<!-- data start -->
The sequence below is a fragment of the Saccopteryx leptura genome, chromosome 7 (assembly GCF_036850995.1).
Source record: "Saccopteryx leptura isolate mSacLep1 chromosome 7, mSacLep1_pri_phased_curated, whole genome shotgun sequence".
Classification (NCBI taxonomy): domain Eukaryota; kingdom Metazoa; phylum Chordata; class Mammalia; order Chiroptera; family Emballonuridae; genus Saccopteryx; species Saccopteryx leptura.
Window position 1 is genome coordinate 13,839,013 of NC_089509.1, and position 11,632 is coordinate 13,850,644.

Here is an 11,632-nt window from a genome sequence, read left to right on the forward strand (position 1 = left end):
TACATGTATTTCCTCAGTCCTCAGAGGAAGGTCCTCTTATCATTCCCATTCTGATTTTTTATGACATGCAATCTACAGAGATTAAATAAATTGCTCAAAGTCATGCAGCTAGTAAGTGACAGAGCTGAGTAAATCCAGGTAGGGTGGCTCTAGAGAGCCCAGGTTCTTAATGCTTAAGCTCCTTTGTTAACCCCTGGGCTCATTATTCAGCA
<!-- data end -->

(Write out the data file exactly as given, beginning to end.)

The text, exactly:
The sequence below is a fragment of the Saccopteryx leptura genome, chromosome 7 (assembly GCF_036850995.1).
Source record: "Saccopteryx leptura isolate mSacLep1 chromosome 7, mSacLep1_pri_phased_curated, whole genome shotgun sequence".
Classification (NCBI taxonomy): domain Eukaryota; kingdom Metazoa; phylum Chordata; class Mammalia; order Chiroptera; family Emballonuridae; genus Saccopteryx; species Saccopteryx leptura.
Window position 1 is genome coordinate 13,839,013 of NC_089509.1, and position 11,632 is coordinate 13,850,644.

Here is an 11,632-nt window from a genome sequence, read left to right on the forward strand (position 1 = left end):
TACATGTATTTCCTCAGTCCTCAGAGGAAGGTCCTCTTATCATTCCCATTCTGATTTTTTATGACATGCAATCTACAGAGATTAAATAAATTGCTCAAAGTCATGCAGCTAGTAAGTGACAGAGCTGAGTAAATCCAGGTAGGGTGGCTCTAGAGAGCCCAGGTTCTTAATGCTTAAGCTCCTTTGTTAACCCCTGGGCTCATTATTCAGCA